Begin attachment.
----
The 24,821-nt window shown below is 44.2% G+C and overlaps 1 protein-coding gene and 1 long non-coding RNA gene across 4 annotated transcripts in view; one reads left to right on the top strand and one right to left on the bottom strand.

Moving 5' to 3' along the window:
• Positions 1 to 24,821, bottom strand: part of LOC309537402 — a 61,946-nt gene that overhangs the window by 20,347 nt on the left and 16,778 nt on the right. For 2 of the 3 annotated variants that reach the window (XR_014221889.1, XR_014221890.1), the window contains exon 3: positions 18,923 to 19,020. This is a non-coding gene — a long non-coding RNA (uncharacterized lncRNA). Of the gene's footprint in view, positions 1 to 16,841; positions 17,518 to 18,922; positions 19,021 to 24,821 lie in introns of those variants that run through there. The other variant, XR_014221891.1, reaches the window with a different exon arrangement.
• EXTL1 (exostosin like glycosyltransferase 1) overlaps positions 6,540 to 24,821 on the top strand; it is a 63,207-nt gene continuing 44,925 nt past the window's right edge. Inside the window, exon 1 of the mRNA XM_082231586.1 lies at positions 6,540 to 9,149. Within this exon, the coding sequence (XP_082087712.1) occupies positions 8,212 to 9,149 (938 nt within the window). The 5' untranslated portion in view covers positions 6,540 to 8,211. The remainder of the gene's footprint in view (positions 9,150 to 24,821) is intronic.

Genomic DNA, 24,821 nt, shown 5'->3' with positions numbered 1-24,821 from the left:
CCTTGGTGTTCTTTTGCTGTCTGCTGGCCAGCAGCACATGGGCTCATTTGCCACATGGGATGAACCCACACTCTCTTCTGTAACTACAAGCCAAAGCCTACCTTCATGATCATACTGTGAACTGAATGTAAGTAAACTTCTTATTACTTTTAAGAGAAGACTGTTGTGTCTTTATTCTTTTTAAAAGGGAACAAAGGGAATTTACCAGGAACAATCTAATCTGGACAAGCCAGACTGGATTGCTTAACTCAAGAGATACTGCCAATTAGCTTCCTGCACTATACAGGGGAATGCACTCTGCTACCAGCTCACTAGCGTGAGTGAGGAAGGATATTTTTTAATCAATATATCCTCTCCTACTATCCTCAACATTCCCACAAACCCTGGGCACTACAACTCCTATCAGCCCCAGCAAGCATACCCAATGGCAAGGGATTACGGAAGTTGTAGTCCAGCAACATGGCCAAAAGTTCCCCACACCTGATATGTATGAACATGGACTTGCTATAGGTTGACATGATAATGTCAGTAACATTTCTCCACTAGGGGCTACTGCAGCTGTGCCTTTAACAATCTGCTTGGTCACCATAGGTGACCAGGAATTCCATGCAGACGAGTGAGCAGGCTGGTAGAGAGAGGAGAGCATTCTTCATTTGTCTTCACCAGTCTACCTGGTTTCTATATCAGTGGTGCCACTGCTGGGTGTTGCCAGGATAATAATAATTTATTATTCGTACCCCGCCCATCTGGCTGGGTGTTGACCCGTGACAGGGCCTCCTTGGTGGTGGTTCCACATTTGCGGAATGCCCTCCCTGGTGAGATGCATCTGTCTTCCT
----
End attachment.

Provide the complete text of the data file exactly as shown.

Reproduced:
The 24,821-nt window shown below is 44.2% G+C and overlaps 1 protein-coding gene and 1 long non-coding RNA gene across 4 annotated transcripts in view; one reads left to right on the top strand and one right to left on the bottom strand.

Moving 5' to 3' along the window:
• Positions 1 to 24,821, bottom strand: part of LOC309537402 — a 61,946-nt gene that overhangs the window by 20,347 nt on the left and 16,778 nt on the right. For 2 of the 3 annotated variants that reach the window (XR_014221889.1, XR_014221890.1), the window contains exon 3: positions 18,923 to 19,020. This is a non-coding gene — a long non-coding RNA (uncharacterized lncRNA). Of the gene's footprint in view, positions 1 to 16,841; positions 17,518 to 18,922; positions 19,021 to 24,821 lie in introns of those variants that run through there. The other variant, XR_014221891.1, reaches the window with a different exon arrangement.
• EXTL1 (exostosin like glycosyltransferase 1) overlaps positions 6,540 to 24,821 on the top strand; it is a 63,207-nt gene continuing 44,925 nt past the window's right edge. Inside the window, exon 1 of the mRNA XM_082231586.1 lies at positions 6,540 to 9,149. Within this exon, the coding sequence (XP_082087712.1) occupies positions 8,212 to 9,149 (938 nt within the window). The 5' untranslated portion in view covers positions 6,540 to 8,211. The remainder of the gene's footprint in view (positions 9,150 to 24,821) is intronic.

Genomic DNA, 24,821 nt, shown 5'->3' with positions numbered 1-24,821 from the left:
CCTTGGTGTTCTTTTGCTGTCTGCTGGCCAGCAGCACATGGGCTCATTTGCCACATGGGATGAACCCACACTCTCTTCTGTAACTACAAGCCAAAGCCTACCTTCATGATCATACTGTGAACTGAATGTAAGTAAACTTCTTATTACTTTTAAGAGAAGACTGTTGTGTCTTTATTCTTTTTAAAAGGGAACAAAGGGAATTTACCAGGAACAATCTAATCTGGACAAGCCAGACTGGATTGCTTAACTCAAGAGATACTGCCAATTAGCTTCCTGCACTATACAGGGGAATGCACTCTGCTACCAGCTCACTAGCGTGAGTGAGGAAGGATATTTTTTAATCAATATATCCTCTCCTACTATCCTCAACATTCCCACAAACCCTGGGCACTACAACTCCTATCAGCCCCAGCAAGCATACCCAATGGCAAGGGATTACGGAAGTTGTAGTCCAGCAACATGGCCAAAAGTTCCCCACACCTGATATGTATGAACATGGACTTGCTATAGGTTGACATGATAATGTCAGTAACATTTCTCCACTAGGGGCTACTGCAGCTGTGCCTTTAACAATCTGCTTGGTCACCATAGGTGACCAGGAATTCCATGCAGACGAGTGAGCAGGCTGGTAGAGAGAGGAGAGCATTCTTCATTTGTCTTCACCAGTCTACCTGGTTTCTATATCAGTGGTGCCACTGCTGGGTGTTGCCAGGATAATAATAATTTATTATTCGTACCCCGCCCATCTGGCTGGGTGTTGACCCGTGACAGGGCCTCCTTGGTGGTGGTTCCACATTTGCGGAATGCCCTCCCTGGTGAGATGCATCTGTCTTCCT